In federal election, health care is far from urgent

Posted on in Health Policy Context

WinnipegSun.com –
August 22, 2015.   By Tom Brodbeck, Winnipeg Sun

You’ve probably noticed health care hasn’t figured prominently in the federal election so far.

And it won’t, for a variety of reasons.

Sure, there’s plenty of political hyperbole to go around when it comes to the health care file. Inflammatory claims by the federal NDP and their union allies, for example, that the Harper government is “destroying medicare” and allowing it to morph into a two-tier “American-style” system are entertaining but not supported by even a modicum of evidence.

The truth is, very little has changed in health care over the past several decades where the federal government is concerned. Politically, the biggest issue to emerge in recent decades was in the mid-1990s when Ottawa, under a Liberal government, slashed transfer payments to the provinces by $6.2 billion a year. Since then, health care transfers have not only been restored, they’ve increased well beyond the rate of economic growth.

The result is that total health care spending in Canada now represents about 11% of the country’s gross domestic product, according to an October 2014 Canadian Institute of Health Information report. That’s up from 9% of GDP in the mid-1990s and 7% in the 1970s. Canada now spends more on health care as a percentage of its economy than it ever has. And globally, Canada is in the top quartile of health care spending, compared with OECD countries.

But what about private health care, that insidious cancer critics say is eroding the very foundation of the country’s most cherished social program, the one that will supposedly see Canadians soon receive health care services “based on the size of their wallets?”

That’s a myth, too. Publicly funded health care makes up about 70% of total health care spending in Canada, according to CIHI. That’s about the same as it was in 1997. No change there.

So why all the howls of protest from people like Toronto NDP candidate Linda McQuaig who writes things like “How Harper killed medicare and got away with it”?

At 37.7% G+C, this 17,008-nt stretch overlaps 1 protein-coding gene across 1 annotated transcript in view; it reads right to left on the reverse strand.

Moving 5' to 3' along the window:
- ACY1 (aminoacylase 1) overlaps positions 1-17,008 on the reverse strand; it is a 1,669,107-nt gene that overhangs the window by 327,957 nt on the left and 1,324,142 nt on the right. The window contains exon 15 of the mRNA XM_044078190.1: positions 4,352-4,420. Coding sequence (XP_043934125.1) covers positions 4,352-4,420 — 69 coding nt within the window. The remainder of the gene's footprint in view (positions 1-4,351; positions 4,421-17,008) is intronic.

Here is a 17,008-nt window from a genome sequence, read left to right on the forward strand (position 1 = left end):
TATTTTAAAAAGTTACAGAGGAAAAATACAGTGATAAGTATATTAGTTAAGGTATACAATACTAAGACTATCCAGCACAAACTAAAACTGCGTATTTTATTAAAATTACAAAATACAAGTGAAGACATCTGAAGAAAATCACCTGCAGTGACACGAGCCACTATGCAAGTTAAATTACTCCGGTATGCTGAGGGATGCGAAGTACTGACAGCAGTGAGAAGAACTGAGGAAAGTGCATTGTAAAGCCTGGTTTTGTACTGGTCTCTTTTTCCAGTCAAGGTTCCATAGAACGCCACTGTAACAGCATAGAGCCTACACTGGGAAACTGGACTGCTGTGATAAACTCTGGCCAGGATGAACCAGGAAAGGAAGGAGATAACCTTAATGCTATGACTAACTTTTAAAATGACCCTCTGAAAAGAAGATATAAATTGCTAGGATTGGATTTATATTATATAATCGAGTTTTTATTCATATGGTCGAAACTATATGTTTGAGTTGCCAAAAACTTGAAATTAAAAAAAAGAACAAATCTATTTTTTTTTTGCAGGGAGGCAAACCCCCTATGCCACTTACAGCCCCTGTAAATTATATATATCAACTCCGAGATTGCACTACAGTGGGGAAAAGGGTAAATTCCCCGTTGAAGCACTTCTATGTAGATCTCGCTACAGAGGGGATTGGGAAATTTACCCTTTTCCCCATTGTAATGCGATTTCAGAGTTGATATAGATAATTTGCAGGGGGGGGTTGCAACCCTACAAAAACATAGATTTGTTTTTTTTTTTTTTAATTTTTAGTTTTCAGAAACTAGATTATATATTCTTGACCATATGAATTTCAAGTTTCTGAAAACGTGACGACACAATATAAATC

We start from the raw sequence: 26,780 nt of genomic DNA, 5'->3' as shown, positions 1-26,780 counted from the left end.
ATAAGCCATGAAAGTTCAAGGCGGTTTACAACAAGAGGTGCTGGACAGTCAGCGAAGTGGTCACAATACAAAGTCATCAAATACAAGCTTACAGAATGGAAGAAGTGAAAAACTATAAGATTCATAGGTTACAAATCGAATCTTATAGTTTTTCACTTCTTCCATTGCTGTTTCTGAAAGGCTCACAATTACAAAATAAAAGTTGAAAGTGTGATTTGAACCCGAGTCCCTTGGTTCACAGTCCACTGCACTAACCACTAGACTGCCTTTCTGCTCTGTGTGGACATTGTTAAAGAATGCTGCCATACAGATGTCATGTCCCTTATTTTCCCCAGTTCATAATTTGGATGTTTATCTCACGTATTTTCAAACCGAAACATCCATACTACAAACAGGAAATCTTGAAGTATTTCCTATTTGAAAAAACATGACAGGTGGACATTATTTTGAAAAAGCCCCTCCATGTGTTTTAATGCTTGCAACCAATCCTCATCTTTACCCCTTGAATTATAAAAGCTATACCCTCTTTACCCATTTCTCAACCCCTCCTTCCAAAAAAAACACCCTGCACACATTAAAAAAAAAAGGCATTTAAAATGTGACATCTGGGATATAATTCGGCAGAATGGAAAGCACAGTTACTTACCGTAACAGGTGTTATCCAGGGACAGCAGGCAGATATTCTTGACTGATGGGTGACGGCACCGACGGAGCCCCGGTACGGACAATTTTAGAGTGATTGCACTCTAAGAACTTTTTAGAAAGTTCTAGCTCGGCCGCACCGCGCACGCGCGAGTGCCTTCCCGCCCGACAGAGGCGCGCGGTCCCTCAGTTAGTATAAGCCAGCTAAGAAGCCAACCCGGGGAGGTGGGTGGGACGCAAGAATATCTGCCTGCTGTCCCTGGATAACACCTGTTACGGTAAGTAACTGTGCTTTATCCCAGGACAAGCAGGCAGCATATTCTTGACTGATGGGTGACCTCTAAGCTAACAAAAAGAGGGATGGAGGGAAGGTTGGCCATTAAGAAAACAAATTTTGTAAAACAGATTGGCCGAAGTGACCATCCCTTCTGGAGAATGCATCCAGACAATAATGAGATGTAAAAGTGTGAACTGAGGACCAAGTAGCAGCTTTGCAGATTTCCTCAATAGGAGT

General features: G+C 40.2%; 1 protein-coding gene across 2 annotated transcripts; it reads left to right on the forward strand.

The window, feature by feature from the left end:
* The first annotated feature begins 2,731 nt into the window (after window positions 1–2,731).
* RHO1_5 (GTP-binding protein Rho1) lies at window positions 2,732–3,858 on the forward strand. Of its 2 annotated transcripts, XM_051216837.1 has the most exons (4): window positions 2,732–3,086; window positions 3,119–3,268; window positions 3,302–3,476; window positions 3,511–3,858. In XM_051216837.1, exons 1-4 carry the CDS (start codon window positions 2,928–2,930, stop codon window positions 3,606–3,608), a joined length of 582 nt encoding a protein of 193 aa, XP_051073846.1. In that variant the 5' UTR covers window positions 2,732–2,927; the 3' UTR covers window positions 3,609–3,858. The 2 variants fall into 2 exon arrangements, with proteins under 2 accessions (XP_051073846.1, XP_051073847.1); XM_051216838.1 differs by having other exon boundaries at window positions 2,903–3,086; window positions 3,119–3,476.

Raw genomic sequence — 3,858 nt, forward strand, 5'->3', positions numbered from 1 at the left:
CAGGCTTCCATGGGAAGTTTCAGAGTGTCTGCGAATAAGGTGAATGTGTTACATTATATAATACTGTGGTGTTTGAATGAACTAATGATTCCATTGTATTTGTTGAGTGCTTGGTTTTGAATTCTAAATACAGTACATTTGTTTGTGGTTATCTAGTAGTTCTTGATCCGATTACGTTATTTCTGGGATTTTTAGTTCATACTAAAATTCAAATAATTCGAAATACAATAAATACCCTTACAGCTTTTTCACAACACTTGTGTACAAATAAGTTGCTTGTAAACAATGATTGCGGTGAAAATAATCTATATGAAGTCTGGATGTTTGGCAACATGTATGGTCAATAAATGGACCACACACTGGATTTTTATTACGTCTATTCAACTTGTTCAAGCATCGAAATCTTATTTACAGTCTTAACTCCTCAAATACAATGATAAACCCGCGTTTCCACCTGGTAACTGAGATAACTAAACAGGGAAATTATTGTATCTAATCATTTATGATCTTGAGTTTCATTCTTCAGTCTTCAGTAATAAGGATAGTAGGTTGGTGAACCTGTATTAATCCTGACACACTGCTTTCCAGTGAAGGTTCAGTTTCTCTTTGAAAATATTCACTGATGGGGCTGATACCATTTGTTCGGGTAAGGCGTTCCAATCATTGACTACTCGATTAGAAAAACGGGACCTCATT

It’s cheap, low-level, pass-me-the-Kool-Aid partisan politics. You make things up about your opponent, no matter how baseless, and hope some of it sticks, which it usually does with core party supporters.

Medicare is embodied in the federal Canada Health Act. The act sets out the five principles provinces must follow in order to receive federal funding. It hasn’t changed in any material way in years. Harper hasn’t touched it. And no other political party wants to touch it, either, largely because the political risks of proposing change of any kind to the CHA are too great.

Which is why health care is not a big issue in this election campaign, as it hasn’t been in recent federal races. Nobody wants to talk about real reform to the system because it’s too complicated, too sticky and too cumbersome to message on.

There will likely be some campaign chatter about federal funding levels to the provinces in future years through the Canada Health Transfer. The Harper government has been increasing the CHT by 6% a year but plans to tie it to economic growth beginning in 2017, with a minimum 3% hike per year.

The current 6% escalator, implemented in 2004, was a temporary measure to restore health care funding after the cuts of the mid-1990s. It wasn’t expected to last forever. If Ottawa was to maintain the 6% increases in perpetuity, taxes would have to rise to pay for it. So any party proposing to maintain the 6% increases would have to tell voters how they plan to pay for it.

Constitutionally, health care is a provincial responsibility. The federal government doesn’t run health care. They help fund it and set the broad parameters under which provinces can receive federal funding. But they’re reluctant to intrude on what is clearly a provincial jurisdiction.

Which is why federal parties don’t usually debate health care policy beyond the cheap sound bytes, including during election campaigns.

And this one will be no different.

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This entry was posted on Tuesday, August 25th, 2015 at 10:16 am and is filed under Health Policy Context. You can follow any responses to this entry through the RSS 2.0 feed. You can leave a response, or trackback from your own site.

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